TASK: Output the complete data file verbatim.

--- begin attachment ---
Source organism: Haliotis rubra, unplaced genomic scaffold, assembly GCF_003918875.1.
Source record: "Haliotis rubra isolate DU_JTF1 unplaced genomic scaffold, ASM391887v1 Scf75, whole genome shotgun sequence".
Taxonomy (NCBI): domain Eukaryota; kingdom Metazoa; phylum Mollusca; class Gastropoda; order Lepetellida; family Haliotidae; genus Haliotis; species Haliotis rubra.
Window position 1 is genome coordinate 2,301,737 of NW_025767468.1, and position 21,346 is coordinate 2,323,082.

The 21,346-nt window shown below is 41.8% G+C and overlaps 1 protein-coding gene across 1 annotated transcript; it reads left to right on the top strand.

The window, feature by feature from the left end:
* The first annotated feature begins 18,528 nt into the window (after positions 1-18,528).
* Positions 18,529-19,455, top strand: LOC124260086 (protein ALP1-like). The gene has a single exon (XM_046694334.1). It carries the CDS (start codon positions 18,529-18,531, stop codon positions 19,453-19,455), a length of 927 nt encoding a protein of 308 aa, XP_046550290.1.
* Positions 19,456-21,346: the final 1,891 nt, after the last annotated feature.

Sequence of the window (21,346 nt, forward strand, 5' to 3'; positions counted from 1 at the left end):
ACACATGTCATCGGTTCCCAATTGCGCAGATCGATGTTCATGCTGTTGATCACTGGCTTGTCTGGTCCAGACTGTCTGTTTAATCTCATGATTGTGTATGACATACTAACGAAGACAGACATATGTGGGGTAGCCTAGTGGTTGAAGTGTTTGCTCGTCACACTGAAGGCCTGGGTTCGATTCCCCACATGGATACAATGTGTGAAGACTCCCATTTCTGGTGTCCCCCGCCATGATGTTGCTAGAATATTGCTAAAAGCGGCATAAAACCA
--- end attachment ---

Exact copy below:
Source organism: Haliotis rubra, unplaced genomic scaffold, assembly GCF_003918875.1.
Source record: "Haliotis rubra isolate DU_JTF1 unplaced genomic scaffold, ASM391887v1 Scf75, whole genome shotgun sequence".
Taxonomy (NCBI): domain Eukaryota; kingdom Metazoa; phylum Mollusca; class Gastropoda; order Lepetellida; family Haliotidae; genus Haliotis; species Haliotis rubra.
Window position 1 is genome coordinate 2,301,737 of NW_025767468.1, and position 21,346 is coordinate 2,323,082.

The 21,346-nt window shown below is 41.8% G+C and overlaps 1 protein-coding gene across 1 annotated transcript; it reads left to right on the top strand.

The window, feature by feature from the left end:
* The first annotated feature begins 18,528 nt into the window (after positions 1-18,528).
* Positions 18,529-19,455, top strand: LOC124260086 (protein ALP1-like). The gene has a single exon (XM_046694334.1). It carries the CDS (start codon positions 18,529-18,531, stop codon positions 19,453-19,455), a length of 927 nt encoding a protein of 308 aa, XP_046550290.1.
* Positions 19,456-21,346: the final 1,891 nt, after the last annotated feature.

Sequence of the window (21,346 nt, forward strand, 5' to 3'; positions counted from 1 at the left end):
ACACATGTCATCGGTTCCCAATTGCGCAGATCGATGTTCATGCTGTTGATCACTGGCTTGTCTGGTCCAGACTGTCTGTTTAATCTCATGATTGTGTATGACATACTAACGAAGACAGACATATGTGGGGTAGCCTAGTGGTTGAAGTGTTTGCTCGTCACACTGAAGGCCTGGGTTCGATTCCCCACATGGATACAATGTGTGAAGACTCCCATTTCTGGTGTCCCCCGCCATGATGTTGCTAGAATATTGCTAAAAGCGGCATAAAACCA